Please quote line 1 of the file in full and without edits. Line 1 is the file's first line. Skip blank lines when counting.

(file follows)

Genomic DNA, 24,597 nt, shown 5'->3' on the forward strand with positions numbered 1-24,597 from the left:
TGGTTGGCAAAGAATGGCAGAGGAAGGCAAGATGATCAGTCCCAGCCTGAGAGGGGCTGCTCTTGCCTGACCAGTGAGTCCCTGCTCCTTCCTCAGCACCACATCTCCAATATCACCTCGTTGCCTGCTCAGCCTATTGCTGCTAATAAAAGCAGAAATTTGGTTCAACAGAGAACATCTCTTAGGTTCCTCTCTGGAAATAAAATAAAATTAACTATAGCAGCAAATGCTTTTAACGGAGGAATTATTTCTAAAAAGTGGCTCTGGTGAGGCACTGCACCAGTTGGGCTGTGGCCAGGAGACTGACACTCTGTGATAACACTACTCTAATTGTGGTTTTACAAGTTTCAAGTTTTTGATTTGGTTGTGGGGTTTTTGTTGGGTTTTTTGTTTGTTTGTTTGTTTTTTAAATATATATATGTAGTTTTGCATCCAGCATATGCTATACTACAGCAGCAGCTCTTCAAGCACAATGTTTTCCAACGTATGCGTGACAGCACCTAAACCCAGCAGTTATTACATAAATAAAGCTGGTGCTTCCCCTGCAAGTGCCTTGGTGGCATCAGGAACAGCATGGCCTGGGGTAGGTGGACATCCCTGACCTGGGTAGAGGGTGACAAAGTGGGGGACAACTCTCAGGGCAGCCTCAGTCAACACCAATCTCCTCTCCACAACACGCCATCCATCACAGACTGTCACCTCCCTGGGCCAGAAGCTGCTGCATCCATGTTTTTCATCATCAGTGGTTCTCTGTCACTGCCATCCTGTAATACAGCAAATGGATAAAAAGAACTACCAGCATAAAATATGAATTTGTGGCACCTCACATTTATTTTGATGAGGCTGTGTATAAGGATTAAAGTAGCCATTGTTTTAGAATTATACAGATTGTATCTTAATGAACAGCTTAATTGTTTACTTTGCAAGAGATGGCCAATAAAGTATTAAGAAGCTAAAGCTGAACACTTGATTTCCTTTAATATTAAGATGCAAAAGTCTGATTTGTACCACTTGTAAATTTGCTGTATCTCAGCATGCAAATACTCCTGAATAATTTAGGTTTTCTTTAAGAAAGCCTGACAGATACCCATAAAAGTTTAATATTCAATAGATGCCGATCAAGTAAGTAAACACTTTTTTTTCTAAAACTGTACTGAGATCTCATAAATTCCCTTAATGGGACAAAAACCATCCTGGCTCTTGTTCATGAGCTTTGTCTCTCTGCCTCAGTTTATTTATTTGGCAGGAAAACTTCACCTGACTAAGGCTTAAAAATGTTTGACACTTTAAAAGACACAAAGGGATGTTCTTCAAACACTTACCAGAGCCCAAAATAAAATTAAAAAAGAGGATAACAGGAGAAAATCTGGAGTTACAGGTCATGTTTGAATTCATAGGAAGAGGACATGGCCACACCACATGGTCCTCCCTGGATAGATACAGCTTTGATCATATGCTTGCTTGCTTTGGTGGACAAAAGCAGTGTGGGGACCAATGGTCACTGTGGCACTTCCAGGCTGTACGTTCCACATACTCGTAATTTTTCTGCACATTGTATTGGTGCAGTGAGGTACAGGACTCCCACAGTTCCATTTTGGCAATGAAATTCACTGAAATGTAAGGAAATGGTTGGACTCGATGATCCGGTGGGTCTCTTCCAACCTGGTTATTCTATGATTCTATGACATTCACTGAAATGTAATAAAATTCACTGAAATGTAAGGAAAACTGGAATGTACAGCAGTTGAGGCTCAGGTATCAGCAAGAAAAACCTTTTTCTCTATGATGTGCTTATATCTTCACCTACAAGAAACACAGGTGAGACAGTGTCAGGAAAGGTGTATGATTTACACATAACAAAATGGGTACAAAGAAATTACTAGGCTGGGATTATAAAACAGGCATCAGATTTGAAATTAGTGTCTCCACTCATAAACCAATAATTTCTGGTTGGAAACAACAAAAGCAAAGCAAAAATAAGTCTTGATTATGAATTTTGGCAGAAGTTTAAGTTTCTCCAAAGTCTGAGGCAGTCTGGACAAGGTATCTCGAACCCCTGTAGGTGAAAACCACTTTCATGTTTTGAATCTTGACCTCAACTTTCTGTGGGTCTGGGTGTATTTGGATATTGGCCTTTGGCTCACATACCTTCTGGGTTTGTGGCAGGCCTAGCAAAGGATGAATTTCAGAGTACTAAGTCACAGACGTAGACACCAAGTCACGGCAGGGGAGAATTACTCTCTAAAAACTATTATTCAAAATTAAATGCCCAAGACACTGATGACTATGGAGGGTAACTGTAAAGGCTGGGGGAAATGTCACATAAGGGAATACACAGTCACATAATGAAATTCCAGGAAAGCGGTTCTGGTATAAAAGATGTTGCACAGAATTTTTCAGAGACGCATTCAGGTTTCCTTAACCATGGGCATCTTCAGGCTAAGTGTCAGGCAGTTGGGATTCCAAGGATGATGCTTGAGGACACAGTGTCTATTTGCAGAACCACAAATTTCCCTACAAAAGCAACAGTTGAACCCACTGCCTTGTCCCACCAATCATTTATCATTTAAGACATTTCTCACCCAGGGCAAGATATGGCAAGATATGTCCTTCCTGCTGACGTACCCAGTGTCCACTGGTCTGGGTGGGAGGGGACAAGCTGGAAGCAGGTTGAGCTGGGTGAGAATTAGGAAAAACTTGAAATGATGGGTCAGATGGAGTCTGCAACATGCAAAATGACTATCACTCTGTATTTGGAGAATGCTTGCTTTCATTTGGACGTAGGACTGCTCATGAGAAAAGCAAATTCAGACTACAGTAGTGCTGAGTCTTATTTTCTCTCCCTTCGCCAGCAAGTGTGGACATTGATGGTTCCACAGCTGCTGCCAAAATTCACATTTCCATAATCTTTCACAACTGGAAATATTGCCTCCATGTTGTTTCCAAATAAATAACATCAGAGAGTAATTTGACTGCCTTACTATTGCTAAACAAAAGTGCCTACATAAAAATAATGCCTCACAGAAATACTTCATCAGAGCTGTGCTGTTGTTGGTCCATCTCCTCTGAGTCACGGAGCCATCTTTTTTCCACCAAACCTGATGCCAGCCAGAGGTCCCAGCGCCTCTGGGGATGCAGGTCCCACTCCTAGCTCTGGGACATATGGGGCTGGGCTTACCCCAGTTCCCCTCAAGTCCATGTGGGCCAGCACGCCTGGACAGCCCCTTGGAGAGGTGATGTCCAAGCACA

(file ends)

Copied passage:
Genomic DNA, 24,597 nt, shown 5'->3' on the forward strand with positions numbered 1-24,597 from the left: